Lawyers for the administration and two groups of lawmakers from the House and Senate, nearly all Republicans, separately made that argument in briefs to the Supreme Court this week. The high court should relax the constitutional limits on religious invocations at government meetings, they argued.

The case could lead to a major change in the law on religion that would go well beyond prayers at council meetings.

Last year, a federal appeals court ruled that the town of Greece, N.Y., near Rochester, had crossed the line and violated the 1st Amendment's ban on an "establishment of religion." For years, the town supervisor had invited a local minister to deliver an opening prayer at the council's monthly meeting. Members of the audience were encouraged to join in the prayers.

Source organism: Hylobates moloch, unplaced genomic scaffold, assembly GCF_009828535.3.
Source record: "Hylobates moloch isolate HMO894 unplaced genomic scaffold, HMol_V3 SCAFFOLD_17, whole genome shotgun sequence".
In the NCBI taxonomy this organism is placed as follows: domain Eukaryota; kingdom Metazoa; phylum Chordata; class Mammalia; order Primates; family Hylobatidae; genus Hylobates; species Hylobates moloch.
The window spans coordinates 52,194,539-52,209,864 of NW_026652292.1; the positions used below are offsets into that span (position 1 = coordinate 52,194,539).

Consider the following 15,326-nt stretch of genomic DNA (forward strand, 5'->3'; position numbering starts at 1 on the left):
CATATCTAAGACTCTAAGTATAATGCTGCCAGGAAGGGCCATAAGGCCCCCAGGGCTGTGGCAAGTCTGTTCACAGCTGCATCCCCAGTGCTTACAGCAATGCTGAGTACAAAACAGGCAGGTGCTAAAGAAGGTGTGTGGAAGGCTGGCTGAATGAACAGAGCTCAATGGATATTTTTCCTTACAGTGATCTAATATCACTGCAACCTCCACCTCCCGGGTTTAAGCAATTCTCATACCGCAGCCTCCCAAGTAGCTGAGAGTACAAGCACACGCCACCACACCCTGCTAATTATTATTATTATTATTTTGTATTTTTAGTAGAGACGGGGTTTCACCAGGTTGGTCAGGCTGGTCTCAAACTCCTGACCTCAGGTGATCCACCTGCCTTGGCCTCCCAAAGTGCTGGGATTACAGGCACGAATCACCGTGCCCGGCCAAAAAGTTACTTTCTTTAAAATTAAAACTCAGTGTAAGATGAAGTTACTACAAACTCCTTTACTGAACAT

Two residents, one Jewish and one an atheist, had complained for several years that the prayers were offensive and inappropriate. Until they sued in 2008, only Christians had been invited to lead the prayers.

Looked at through the eyes of a "reasonable observer," the town's prayer policy "must be viewed as an endorsement of … a Christian viewpoint," the U.S. 2nd Circuit Court of Appeals said in ruling against the town.